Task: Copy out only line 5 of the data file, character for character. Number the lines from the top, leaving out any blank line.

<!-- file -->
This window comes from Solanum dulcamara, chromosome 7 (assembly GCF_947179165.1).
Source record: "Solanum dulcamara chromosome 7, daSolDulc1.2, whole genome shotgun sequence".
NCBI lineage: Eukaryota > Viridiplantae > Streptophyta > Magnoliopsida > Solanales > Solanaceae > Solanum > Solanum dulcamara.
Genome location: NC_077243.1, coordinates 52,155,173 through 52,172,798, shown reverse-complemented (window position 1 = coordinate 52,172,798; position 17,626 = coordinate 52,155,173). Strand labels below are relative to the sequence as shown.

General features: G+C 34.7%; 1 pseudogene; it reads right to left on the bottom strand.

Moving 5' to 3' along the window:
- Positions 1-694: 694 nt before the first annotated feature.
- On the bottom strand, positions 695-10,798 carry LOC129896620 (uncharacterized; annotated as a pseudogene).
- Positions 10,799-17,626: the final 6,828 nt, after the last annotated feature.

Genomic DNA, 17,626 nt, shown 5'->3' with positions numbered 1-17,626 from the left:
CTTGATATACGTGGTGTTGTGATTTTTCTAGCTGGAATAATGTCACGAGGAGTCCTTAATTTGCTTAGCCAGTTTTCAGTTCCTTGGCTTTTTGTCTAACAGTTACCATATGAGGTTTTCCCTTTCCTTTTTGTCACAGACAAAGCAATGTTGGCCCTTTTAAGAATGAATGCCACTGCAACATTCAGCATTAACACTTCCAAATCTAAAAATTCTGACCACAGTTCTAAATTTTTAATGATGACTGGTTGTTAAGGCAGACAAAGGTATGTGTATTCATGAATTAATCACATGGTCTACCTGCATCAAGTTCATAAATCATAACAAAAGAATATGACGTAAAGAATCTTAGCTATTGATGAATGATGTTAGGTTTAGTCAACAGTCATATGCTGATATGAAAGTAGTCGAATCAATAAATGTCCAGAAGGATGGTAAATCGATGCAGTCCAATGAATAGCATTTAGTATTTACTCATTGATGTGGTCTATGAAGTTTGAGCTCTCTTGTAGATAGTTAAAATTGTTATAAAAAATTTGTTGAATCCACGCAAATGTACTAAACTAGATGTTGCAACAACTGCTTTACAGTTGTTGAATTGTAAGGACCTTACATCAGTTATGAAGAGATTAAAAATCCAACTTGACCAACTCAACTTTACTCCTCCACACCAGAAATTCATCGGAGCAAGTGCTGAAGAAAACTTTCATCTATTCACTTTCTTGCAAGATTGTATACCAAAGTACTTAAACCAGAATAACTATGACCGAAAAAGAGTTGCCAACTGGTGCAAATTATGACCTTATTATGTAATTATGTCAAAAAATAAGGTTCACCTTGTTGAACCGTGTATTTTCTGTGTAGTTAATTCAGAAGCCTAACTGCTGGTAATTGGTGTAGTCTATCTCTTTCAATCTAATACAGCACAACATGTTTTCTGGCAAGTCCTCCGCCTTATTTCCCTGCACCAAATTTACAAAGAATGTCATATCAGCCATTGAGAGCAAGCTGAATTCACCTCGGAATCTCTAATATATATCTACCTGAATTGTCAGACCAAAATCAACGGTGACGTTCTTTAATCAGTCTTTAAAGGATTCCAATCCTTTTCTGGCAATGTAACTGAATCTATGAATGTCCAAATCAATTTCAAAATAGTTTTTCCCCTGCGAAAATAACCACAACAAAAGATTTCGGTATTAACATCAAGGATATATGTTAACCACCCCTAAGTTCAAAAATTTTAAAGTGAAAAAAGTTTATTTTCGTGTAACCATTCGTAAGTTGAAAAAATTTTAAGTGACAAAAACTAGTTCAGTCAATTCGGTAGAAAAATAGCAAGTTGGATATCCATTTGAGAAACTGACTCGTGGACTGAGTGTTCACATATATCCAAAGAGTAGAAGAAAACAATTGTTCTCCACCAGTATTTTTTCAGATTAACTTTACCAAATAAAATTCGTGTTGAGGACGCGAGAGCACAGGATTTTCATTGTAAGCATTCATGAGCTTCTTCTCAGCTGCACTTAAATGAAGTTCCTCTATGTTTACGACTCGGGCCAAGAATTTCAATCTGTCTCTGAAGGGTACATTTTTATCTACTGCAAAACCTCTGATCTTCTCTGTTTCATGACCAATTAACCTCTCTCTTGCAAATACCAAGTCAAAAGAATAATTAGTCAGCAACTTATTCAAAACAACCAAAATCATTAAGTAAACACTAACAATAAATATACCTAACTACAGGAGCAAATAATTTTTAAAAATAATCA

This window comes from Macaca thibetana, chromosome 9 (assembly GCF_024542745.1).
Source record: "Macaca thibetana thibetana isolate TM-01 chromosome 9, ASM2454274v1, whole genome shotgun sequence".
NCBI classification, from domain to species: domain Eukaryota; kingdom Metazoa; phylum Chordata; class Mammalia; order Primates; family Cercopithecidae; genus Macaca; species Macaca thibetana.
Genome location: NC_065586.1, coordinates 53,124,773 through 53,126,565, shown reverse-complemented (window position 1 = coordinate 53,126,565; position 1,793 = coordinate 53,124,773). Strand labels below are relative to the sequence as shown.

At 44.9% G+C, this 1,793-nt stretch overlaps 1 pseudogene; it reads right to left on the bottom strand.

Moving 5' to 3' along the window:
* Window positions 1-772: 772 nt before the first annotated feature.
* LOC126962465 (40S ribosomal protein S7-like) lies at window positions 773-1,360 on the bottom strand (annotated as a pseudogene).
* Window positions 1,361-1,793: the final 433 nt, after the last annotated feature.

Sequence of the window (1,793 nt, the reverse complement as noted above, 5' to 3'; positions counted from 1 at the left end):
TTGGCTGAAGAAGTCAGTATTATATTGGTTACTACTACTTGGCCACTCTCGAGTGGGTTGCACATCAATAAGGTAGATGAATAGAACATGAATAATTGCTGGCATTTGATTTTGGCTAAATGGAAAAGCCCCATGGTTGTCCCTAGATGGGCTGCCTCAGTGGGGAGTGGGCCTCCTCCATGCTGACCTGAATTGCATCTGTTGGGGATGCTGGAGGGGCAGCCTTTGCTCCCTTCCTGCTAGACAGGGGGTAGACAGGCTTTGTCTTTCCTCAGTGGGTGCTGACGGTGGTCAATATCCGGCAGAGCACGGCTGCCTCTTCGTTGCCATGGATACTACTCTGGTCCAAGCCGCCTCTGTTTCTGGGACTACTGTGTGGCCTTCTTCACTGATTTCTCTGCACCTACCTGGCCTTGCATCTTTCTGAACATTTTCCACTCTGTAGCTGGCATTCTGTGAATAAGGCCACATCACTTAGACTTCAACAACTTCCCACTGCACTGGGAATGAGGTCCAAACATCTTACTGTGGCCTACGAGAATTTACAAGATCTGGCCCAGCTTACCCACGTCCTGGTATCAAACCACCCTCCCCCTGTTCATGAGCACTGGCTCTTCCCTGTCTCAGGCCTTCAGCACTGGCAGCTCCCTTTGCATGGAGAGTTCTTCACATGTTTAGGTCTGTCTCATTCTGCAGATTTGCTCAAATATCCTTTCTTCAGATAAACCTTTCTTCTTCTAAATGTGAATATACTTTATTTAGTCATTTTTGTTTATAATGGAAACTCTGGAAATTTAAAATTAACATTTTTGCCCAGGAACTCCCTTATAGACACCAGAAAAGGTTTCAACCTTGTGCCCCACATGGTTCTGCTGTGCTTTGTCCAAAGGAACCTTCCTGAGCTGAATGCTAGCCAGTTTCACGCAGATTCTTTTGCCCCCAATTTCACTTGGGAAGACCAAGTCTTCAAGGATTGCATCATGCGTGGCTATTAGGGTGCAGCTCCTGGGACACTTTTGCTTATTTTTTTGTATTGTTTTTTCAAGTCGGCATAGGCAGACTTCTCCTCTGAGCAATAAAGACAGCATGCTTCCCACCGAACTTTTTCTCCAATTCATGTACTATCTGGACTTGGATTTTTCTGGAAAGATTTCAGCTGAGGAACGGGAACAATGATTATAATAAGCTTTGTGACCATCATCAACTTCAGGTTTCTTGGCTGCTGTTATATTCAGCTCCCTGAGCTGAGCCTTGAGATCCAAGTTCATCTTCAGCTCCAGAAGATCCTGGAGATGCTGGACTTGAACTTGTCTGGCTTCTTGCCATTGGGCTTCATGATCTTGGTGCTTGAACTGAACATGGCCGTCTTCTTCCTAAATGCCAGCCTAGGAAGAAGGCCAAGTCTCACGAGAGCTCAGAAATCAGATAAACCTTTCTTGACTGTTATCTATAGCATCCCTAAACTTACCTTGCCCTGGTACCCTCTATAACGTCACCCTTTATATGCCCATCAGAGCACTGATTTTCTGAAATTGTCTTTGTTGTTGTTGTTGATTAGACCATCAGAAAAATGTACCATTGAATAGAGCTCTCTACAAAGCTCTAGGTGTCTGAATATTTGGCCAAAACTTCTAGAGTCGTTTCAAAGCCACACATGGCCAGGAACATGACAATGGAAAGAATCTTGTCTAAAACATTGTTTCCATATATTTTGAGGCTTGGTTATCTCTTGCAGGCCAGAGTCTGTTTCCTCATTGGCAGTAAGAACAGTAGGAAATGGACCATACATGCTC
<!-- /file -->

General features: G+C 34.7%; 1 pseudogene; it reads right to left on the bottom strand.